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9 Essential Cooking Skills Everyone Should Know

author image Meryl Pritchard
Meryl Pritchard is a holistic health coach and founder of Kore Kitchen, an organic meal delivery service based in Los Angeles focusing on whole foods that are seasonal, sustainable and locally sourced. Meryl believes in living an 80/20 lifestyle: 80 percent healthy, 20 percent indulgent. She works with many of L.A.'s top entertainment industry professionals, including well-known actors and actresses.
9 Essential Cooking Skills Everyone Should Know
Master the basics and you can create delicious and healthy meals at home. Photo Credit Chris Gramly/Vetta/Getty Images

The benefits of cooking at home outweigh even the best food delivery in town.

Here’s why: When you cook for yourself, you are in control of the flavor, ingredients and portions.

Cooking is also a great way to get creative and express yourself. It all starts with getting comfortable in the kitchen and learning basic kitchen skills that will last you a lifetime. Here are 9 tips for doing things right in the kitchen:

To refrigerate or to not refrigerate, that is the question.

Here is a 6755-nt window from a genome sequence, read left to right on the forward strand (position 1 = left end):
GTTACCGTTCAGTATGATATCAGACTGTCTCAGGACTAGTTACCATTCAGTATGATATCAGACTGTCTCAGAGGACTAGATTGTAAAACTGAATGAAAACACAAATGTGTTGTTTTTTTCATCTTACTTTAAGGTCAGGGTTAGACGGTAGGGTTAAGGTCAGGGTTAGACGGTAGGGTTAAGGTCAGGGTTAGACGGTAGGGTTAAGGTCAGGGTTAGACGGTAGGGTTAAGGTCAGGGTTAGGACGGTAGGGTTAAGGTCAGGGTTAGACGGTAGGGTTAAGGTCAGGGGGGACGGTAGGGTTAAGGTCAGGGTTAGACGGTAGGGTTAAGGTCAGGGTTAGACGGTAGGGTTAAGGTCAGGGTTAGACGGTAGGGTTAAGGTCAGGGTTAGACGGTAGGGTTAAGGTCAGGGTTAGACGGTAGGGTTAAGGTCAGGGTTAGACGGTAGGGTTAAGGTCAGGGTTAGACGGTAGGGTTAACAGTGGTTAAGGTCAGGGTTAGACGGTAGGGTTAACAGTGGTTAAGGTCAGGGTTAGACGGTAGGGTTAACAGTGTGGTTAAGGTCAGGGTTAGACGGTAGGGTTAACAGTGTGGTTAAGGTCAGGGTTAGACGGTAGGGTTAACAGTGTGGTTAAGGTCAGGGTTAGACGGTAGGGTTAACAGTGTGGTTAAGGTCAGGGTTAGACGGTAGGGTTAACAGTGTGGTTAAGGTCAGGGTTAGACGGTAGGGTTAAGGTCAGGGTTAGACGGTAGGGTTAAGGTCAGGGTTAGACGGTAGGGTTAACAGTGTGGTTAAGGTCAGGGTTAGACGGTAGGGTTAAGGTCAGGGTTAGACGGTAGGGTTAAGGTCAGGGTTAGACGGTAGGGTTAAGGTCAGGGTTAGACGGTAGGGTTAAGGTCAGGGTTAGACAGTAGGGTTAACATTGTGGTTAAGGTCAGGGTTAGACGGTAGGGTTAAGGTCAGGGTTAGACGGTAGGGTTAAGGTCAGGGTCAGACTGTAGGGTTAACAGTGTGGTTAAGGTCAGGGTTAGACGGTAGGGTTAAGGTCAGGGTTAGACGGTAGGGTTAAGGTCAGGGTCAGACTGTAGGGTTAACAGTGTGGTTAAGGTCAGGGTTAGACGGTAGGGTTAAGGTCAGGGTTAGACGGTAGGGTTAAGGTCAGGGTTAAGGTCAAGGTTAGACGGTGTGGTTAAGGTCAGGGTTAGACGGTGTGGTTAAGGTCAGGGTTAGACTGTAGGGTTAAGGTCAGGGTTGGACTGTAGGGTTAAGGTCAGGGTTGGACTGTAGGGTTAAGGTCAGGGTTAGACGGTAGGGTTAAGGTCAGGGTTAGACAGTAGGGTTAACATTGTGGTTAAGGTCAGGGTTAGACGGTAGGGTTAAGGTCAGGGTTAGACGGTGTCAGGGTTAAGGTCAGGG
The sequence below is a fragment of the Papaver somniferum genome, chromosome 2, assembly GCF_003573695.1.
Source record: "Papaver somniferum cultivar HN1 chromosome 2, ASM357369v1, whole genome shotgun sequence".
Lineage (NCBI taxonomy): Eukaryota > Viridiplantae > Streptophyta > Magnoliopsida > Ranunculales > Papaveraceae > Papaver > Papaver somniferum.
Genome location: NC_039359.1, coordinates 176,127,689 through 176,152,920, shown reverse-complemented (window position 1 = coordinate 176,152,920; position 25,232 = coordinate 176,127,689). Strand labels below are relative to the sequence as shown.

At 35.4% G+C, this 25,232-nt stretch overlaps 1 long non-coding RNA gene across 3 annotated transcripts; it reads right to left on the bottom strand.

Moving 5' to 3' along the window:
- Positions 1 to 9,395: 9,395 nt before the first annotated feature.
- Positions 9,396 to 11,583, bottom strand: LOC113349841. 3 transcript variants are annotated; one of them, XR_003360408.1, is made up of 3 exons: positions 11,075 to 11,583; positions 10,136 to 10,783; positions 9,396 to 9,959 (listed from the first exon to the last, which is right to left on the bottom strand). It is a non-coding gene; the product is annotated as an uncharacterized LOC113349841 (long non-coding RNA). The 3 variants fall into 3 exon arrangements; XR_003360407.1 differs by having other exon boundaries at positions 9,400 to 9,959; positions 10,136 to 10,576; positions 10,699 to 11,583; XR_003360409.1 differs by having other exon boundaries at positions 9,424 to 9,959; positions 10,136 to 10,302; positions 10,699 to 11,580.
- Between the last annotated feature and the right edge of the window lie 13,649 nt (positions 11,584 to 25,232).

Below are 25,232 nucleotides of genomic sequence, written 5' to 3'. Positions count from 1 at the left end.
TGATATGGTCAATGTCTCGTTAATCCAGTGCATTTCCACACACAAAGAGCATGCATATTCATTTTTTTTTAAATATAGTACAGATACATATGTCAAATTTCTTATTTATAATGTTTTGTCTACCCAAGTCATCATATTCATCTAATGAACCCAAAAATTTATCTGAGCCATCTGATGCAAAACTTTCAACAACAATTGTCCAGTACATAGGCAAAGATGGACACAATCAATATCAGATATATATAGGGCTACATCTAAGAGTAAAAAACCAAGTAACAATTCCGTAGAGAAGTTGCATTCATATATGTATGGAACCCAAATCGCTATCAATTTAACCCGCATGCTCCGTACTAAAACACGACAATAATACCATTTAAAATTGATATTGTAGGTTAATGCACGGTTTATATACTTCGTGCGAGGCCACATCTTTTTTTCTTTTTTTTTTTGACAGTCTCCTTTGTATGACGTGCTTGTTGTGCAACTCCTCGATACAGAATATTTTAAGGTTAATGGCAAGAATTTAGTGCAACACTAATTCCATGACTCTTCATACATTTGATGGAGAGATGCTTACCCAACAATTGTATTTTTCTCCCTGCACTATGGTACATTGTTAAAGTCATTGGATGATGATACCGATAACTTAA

To refrigerate or to not refrigerate, that is the question. Photo Credit Twenty20@A_Nikon_Girl

1. Store Your Food Properly

Many of us can relate to buying a bunch of groceries from the store or farmers market and then watching the fruits and veggies wilt and rot before you get a chance to use them.

In fact, in the U.S. alone it’s estimated that more than 20 pounds of food go to waste per person per month. But if you follow these easy tips you can prevent much of that waste:

Tips for Storing Fruits and Veggies

*Most produce can be stored at room temperature.

*Foods that ripen quickly (bananas, avocados, tomatoes) should be separated from the rest of your produce because they give off a natural gas called ethylene that can make other items around them ripen quickly as well. When your items are ripe, throw them into the fridge to make them last longer.

*Avoid washing berries until you are ready to eat them. The moisture can cause them to mold.

*Greens can be stored in tightly sealed bags with a paper towel to absorb the moisture. Any moisture will make them wilt faster

*Herbs can go into glass jars with a little water in them, just like a flower bouquet.

Read More: 10 Tricks to Waste Less of Your Fruits and Vegetables

Tips for Storing Nuts and Seeds

*Nuts and seeds contain delicate unsaturated fats that can go rancid when exposed to heat, light and oxygen. Store raw nuts and seeds in the fridge to keep them fresher longer.

*Store them in air-tight containers, such as a glass Mason jar. If stored properly, nuts can stay fresh for up to six months.